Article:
Dr. Gottlieb explained that much of the recent increase in the number of black-box warnings is due to the agency’s decisions to place the warnings on 33 antidepressants. He said that because the agency processes so few new drug applications, average approval times can change substantially from year to year because of a single difficult application.
The agency’s growing caution has drawn muted praise and scorn from critics. Dr. Sidney Wolfe of Public Citizen said that the agency still is not cautious enough. Dr. Jerry Avorn, a professor of medicine at Harvard Medical School who for years criticized what he saw as a lack of caution at the F.D.A., said that the agency has overreacted. “They went from comatose to spastic without any rational period in the middle,” Dr. Avorn said. Jack Calfee, a resident scholar at the American Enterprise Institute who has long criticized the agency for being overly cautious, said that its latest actions are an unfortunate but understandable reaction to fierce public criticism. “It would be amazing if they did not become more cautious in the wake of the Vioxx episode,” Mr. Calfee said. Merck, the maker of the painkiller Vioxx, withdrew the drug from the market in September after a study found that it doubled the risks of heart attack and stroke. The Vioxx withdrawal has been a driving force for some of the changes at the agency. Critics in Congress pointed out in hearings that the F.D.A. negotiated with Merck for 14 months in 2001 and 2002 before any substantial mention of Vioxx’s heart risks appeared on the drug’s label.
“When F.D.A. goes through a 14-month-long period to get a labeling change that both it and its panel of experts agrees is necessary, that shows us that something is wrong,” Representative Maurice D. Hinchey, Democrat of New York, said in a hearing last week. Dr. Steven Galson, director of the agency’s center for drugs, answered Mr. Hinchey, “We’re not proud of how long that took, let me just be clear about that.”
The F.D.A. does not own a drug’s label, drug makers do. Short of threatening to seize a drug if a label is not changed, the agency must negotiate with drug makers over any changes. This can lead to delays. Some in Congress have proposed giving the agency the power to mandate label changes, but Dr. Crawford said that the Bush administration has no position on these proposalsŠ. Xxx cutŠ.xxxx
Copyright 2005 The New York Times Company
At FDA, Change In Name Only; Legal Business;
New counsel keeps industry-friendly policies put in place by his predecessor
By Lily Henning
19 September 2005– p. 1
Sheldon Bradshaw arrived at the Food and Drug Administration without the baggage lugged around by his predecessor. The previous chief counsel at the FDA, Daniel Troy, was pilloried by critics who slammed his close ties to the drug industry. Troy made a name for himself suing the agency on behalf of drug and tobacco companies before moving to the government agency early in the Bush administration. Bradshaw, who came to the FDA as chief counsel from the Justice Department in April, has escaped that kind of scrutiny, largely because he hasn’t had those corporate relationships. But that doesn’t necessarily mean a new day has dawned.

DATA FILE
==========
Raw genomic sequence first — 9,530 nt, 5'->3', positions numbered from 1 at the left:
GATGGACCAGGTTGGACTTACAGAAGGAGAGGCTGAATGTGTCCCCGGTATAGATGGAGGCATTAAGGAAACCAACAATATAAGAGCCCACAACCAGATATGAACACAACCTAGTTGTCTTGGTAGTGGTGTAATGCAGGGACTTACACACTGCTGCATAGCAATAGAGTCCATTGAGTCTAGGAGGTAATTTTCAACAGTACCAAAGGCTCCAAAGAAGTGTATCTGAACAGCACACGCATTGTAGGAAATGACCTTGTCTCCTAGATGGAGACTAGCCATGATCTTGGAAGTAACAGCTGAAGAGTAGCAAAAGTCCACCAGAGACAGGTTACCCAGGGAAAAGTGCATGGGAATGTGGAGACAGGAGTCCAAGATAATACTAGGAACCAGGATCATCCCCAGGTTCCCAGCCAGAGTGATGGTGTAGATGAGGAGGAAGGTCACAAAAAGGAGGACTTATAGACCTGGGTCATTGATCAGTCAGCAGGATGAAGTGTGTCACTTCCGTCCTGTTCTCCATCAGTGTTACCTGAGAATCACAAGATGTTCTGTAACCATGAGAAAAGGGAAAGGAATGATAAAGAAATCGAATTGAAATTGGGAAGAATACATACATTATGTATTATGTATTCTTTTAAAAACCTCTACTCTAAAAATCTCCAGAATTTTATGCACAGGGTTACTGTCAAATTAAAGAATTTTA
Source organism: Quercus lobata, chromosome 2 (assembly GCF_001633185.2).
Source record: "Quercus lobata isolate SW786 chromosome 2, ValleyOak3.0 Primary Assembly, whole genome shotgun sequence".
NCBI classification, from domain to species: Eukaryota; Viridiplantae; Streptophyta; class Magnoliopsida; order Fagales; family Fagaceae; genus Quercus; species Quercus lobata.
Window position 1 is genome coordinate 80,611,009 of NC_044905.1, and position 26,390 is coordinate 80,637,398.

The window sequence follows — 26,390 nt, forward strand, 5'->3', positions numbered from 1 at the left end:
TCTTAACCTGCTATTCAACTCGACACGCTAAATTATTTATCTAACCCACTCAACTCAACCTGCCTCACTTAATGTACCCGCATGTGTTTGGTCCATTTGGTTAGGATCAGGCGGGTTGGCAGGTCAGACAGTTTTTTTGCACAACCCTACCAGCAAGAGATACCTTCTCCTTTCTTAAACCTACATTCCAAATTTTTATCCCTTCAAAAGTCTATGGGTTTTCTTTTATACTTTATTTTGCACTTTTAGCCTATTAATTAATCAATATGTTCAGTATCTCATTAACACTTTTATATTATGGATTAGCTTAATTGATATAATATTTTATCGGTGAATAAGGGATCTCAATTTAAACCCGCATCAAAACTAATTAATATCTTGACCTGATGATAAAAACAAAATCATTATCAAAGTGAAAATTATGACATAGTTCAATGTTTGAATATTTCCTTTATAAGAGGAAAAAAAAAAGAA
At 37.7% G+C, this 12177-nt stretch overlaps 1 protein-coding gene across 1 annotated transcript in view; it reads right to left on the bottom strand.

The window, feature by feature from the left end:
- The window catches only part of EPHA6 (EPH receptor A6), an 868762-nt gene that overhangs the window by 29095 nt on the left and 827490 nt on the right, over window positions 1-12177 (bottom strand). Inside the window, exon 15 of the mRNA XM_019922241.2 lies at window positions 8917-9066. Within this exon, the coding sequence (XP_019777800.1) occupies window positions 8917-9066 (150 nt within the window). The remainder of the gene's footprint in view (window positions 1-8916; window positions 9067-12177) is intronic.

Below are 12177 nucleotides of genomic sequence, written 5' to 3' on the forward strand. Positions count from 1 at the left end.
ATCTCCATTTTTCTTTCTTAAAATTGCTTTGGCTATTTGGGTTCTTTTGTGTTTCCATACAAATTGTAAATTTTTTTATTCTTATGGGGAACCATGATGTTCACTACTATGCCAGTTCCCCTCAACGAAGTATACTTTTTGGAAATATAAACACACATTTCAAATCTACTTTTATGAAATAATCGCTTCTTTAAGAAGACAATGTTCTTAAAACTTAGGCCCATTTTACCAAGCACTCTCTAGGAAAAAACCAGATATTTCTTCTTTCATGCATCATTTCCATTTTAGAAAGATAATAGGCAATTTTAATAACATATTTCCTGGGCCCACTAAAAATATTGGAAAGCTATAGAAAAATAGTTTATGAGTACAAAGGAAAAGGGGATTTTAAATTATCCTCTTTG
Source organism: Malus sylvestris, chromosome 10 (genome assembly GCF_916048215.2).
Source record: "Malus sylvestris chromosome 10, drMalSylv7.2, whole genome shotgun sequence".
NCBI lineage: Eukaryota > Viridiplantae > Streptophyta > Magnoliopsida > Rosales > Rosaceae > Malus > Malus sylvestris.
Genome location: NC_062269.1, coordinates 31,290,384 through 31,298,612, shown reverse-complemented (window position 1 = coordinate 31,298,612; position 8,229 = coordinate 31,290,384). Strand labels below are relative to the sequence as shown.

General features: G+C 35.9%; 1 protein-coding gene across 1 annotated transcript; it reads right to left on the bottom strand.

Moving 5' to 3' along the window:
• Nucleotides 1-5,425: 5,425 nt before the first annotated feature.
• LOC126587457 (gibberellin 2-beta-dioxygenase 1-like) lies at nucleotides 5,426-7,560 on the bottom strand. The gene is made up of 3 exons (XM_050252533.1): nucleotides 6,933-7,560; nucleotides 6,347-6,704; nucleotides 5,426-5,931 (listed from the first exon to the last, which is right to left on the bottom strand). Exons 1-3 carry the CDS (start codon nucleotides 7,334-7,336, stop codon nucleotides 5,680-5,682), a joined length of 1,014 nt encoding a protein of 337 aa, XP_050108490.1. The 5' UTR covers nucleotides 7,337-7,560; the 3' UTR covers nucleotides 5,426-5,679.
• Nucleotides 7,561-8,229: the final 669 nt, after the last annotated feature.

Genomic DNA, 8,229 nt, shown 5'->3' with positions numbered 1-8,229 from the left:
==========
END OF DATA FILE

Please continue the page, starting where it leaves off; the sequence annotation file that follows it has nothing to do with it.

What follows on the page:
In fact, despite Troy’s return to the private sector, his controversial legal policies remain in force at the agency. Like Troy, Bradshaw offers one-on-one meetings with the companies regulated by the agency, has kept low the number of warnings issued to companies violating regulations, and, perhaps most notably, has continued to intervene on behalf of drug companies in private civil lawsuits.
Last week, Bradshaw signed off on a brief agreeing with Pfizer Inc.’s claim that three years ago the FDA would not have allowed the drug company to warn consumers about a link between suicidal behavior and the use of its best-selling antidepressant, Zoloft, by adolescents, an argument Pfizer is using to ward off liability.
That approach and a lighter regulatory hand put the public at risk, consumer and public health advocates complain. And even some in the drug and medical-device industries find the regulatory regime under Troy, and now Bradshaw, discomforting, claiming that without strong FDA oversight, companies are being hauled into court more frequently by state attorneys general and private plaintiffs.
“One of our clients said to me a few months ago, ‘I miss the FDA,'” says Arnold & Porter’s Donald Beers, a food and drug attorney who served as associate chief counsel for drugs and for enforcement in the FDA’s Office of Chief Counsel between 1975 and 1985. “An aggressive FDA that occupies the stage is sometimes better than having lots of different people sniping at you.”
STAYING THE COURSE
Before joining the FDA in April, Bradshaw was principal deputy assistant attorney general in the Department of Justice’s Civil Rights Division. Bradshaw’s move to the FDA — generally considered a less prestigious agency for government lawyers than the Justice Department — surprised some of his former colleagues, who describe him as being part of an ideologically conservative group of young leaders in deputy positions at the DOJ. He also worked in the Office of Legal Counsel, made up of an elite group of lawyers at Justice who advise the executive branch. Among the office’s alumni is Troy. Both he and Bradshaw were part of the Bush administration’s advance legal teams in 2001. Bradshaw says that his lack of experience in the food and drug regulatory arena could be, in the wake of what he says was unfair criticism of Troy, a good thing. “I think it’s helped me in my transition that I wasn’t seen as already having made up my mind on certain issues,” Bradshaw says. “There isn’t a perception that I would have a preference in any given case.”